At Kennedy Center, one of the most difficult roles for Davidson as chairman may be walking in the Stevens footsteps as producer extraordinaire, a Broadway insider with a longtime network of talent who could fill an empty theater with merely a snap of his fingers.

Davidson has no theatrical background. In our interview I asked whether he planned to hire a theatrical honcho with producing experience or do the booking job himself. ``The way the system is emerging, I will be doing that...,'' he said.

``A lot of the productions which will be produced at Kennedy Center are going to be plays by [people like] William Saroyan, Tennessee Williams; I'd like to see Neil Simon - plays that have got a proven track record. Also I'm going to bring in new and exciting playwrights and try to put on some of their productions.''

In our interview he said he wouldn't be daunted by ``dark theaters'' when a play folds unexpectedly, losing lots of money for the Kennedy. Just as he became chairman, that happened. An expensive touring production of ``Sleuth'' folded on the road just before opening at the center. Despite Davidson's efforts, the Eisenhower Theater will remain dark for over a month until previews for a previously scheduled Stevens favorite, ``Sullivan and Gilbert,'' begin Sept. 7.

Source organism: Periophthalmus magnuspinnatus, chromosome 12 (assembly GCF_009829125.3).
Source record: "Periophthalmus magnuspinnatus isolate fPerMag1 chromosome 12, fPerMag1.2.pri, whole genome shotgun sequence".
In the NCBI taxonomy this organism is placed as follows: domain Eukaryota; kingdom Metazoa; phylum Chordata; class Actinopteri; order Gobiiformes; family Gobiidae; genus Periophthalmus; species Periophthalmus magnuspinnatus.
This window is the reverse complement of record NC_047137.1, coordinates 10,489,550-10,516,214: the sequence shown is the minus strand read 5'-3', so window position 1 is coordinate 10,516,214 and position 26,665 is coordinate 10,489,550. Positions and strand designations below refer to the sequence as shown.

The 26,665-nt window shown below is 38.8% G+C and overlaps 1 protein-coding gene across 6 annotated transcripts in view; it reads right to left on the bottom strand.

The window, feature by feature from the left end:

A spokesman for Kennedy Center says that, ``with the passing of the [chairman's] torch, Stevens also passed the theatrical responsibility on to Davidson as well. He now feels it's Davidson's turn.'' Since the ``Sleuth'' vacancy, Davidson has decided to hire a general manager with a theatrical background to run the production side and is advertising for one. His attitude: ``I'm not afraid to make a mistake, not afraid to put on something that flops. On the other hand, I hope that I, too, will find an `Annie' or a `Les Miz,' or what have you.''

At Kennedy Center, where ``The Mystery of Edwin Drood'' played (as ``Drood!'') this spring, the real mystery is what the new boss is like. Mr. Ney, who has known Davidson professionally and personally for 20 years, says, ``Ralph is a strong person with definite ideas about how things should be done, a guy with wide experience, a Californian, a Stanford graduate, with service in the CIA and experience in publishing and all sorts of things. To be chairman of Time Inc. is one of the great jobs in America.''